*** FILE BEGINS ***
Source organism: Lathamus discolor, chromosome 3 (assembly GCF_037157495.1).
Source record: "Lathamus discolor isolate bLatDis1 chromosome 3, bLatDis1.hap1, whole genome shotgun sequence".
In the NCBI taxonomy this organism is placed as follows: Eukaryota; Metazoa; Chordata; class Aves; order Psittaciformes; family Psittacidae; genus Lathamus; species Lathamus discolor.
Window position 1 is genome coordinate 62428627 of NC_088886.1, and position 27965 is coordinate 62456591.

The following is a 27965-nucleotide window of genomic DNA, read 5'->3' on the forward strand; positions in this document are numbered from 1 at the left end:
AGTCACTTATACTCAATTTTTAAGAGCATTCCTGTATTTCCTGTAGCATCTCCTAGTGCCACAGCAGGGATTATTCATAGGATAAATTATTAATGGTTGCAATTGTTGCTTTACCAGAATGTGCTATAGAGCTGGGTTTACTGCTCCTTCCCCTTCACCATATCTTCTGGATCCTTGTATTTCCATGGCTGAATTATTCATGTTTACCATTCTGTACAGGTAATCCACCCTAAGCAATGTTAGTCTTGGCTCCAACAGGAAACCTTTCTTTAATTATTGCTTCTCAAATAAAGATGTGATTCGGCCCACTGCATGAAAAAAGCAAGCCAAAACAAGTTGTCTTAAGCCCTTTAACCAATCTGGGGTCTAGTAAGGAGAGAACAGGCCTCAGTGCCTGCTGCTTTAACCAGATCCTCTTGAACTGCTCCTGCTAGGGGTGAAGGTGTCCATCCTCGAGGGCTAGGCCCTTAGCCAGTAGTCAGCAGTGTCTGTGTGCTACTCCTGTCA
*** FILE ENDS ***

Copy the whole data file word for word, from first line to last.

Source organism: Lathamus discolor, chromosome 3 (assembly GCF_037157495.1).
Source record: "Lathamus discolor isolate bLatDis1 chromosome 3, bLatDis1.hap1, whole genome shotgun sequence".
In the NCBI taxonomy this organism is placed as follows: Eukaryota; Metazoa; Chordata; class Aves; order Psittaciformes; family Psittacidae; genus Lathamus; species Lathamus discolor.
Window position 1 is genome coordinate 62428627 of NC_088886.1, and position 27965 is coordinate 62456591.

The following is a 27965-nucleotide window of genomic DNA, read 5'->3' on the forward strand; positions in this document are numbered from 1 at the left end:
AGTCACTTATACTCAATTTTTAAGAGCATTCCTGTATTTCCTGTAGCATCTCCTAGTGCCACAGCAGGGATTATTCATAGGATAAATTATTAATGGTTGCAATTGTTGCTTTACCAGAATGTGCTATAGAGCTGGGTTTACTGCTCCTTCCCCTTCACCATATCTTCTGGATCCTTGTATTTCCATGGCTGAATTATTCATGTTTACCATTCTGTACAGGTAATCCACCCTAAGCAATGTTAGTCTTGGCTCCAACAGGAAACCTTTCTTTAATTATTGCTTCTCAAATAAAGATGTGATTCGGCCCACTGCATGAAAAAAGCAAGCCAAAACAAGTTGTCTTAAGCCCTTTAACCAATCTGGGGTCTAGTAAGGAGAGAACAGGCCTCAGTGCCTGCTGCTTTAACCAGATCCTCTTGAACTGCTCCTGCTAGGGGTGAAGGTGTCCATCCTCGAGGGCTAGGCCCTTAGCCAGTAGTCAGCAGTGTCTGTGTGCTACTCCTGTCA